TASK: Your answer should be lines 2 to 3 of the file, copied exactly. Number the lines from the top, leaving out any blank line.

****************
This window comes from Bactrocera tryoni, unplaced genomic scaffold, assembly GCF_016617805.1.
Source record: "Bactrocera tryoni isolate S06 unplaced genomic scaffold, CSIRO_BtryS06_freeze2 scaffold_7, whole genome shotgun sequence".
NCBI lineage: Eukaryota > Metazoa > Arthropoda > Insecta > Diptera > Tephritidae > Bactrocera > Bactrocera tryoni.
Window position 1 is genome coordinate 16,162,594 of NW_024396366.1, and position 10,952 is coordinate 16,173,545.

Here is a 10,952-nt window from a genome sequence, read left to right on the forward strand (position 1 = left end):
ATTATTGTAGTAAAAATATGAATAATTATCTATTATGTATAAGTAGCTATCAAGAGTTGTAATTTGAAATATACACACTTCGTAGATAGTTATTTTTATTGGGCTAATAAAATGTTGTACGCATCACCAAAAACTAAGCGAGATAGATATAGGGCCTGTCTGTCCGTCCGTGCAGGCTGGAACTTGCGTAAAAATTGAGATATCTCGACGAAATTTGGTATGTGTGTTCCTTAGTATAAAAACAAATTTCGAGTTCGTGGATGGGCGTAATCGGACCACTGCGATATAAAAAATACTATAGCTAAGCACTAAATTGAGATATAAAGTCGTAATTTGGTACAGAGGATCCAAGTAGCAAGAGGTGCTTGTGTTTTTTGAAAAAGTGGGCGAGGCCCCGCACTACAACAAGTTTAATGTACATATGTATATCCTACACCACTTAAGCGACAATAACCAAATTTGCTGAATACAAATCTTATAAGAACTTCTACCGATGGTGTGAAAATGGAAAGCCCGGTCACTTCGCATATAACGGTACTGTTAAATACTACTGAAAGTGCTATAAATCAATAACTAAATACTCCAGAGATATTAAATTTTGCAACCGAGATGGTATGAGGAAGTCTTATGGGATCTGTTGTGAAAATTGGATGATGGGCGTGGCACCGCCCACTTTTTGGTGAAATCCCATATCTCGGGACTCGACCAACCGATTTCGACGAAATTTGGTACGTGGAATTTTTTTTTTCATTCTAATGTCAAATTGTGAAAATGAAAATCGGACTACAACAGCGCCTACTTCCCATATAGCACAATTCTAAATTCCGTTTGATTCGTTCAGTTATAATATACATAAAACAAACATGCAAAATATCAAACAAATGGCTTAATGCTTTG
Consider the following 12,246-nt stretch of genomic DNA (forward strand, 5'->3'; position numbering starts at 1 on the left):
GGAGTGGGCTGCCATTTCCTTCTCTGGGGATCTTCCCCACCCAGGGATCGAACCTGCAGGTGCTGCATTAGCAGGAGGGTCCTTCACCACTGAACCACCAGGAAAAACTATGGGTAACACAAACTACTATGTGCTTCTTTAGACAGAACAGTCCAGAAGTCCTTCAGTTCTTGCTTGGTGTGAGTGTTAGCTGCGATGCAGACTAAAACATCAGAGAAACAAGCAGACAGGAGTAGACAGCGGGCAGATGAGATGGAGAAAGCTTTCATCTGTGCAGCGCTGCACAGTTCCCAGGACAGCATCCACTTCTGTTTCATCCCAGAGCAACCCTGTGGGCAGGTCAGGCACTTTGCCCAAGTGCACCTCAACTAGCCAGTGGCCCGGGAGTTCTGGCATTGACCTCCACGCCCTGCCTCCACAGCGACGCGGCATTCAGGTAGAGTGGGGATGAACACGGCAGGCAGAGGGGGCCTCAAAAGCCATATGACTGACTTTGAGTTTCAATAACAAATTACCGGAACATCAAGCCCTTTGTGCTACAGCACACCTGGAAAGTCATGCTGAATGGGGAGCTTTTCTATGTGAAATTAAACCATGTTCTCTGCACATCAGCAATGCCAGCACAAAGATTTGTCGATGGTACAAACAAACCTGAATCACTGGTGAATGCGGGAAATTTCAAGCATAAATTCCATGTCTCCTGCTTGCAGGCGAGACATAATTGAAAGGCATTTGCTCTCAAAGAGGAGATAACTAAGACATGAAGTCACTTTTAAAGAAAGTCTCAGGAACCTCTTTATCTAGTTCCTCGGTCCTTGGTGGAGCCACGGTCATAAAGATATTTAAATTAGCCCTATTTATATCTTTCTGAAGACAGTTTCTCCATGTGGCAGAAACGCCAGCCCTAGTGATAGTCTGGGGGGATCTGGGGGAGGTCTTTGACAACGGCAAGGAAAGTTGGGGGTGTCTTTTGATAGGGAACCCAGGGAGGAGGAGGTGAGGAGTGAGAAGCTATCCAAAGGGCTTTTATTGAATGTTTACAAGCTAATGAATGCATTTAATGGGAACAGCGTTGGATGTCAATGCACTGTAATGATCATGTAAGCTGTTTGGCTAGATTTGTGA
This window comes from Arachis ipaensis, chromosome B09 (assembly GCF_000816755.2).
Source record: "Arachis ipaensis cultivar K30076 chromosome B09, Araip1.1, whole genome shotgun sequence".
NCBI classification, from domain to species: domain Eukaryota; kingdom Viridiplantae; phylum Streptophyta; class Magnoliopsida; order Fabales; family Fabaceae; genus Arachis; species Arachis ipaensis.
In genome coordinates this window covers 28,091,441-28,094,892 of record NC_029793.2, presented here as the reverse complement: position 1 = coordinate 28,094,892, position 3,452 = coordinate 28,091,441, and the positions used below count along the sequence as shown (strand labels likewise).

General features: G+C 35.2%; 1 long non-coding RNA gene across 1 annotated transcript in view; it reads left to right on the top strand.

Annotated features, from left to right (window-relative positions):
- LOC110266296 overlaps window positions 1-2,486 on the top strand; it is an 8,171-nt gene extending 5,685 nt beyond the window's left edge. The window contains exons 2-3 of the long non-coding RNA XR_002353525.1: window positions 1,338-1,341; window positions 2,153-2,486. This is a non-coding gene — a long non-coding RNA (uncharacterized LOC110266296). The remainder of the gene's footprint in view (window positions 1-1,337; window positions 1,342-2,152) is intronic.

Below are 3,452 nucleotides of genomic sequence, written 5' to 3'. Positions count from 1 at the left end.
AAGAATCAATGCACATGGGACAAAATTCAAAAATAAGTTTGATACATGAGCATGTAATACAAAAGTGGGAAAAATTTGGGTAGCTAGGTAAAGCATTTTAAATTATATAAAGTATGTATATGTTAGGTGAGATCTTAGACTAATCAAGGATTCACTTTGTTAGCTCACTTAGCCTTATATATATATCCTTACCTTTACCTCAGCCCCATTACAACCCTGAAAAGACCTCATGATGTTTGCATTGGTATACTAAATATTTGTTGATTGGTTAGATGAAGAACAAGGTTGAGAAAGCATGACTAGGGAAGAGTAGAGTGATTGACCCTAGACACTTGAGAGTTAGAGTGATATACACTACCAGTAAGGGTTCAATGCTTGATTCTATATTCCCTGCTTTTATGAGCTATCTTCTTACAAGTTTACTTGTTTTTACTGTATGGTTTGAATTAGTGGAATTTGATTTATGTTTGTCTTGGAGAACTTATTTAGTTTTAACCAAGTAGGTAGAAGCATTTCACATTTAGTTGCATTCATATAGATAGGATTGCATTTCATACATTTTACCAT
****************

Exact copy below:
Source record: "Bactrocera tryoni isolate S06 unplaced genomic scaffold, CSIRO_BtryS06_freeze2 scaffold_7, whole genome shotgun sequence".
NCBI lineage: Eukaryota > Metazoa > Arthropoda > Insecta > Diptera > Tephritidae > Bactrocera > Bactrocera tryoni.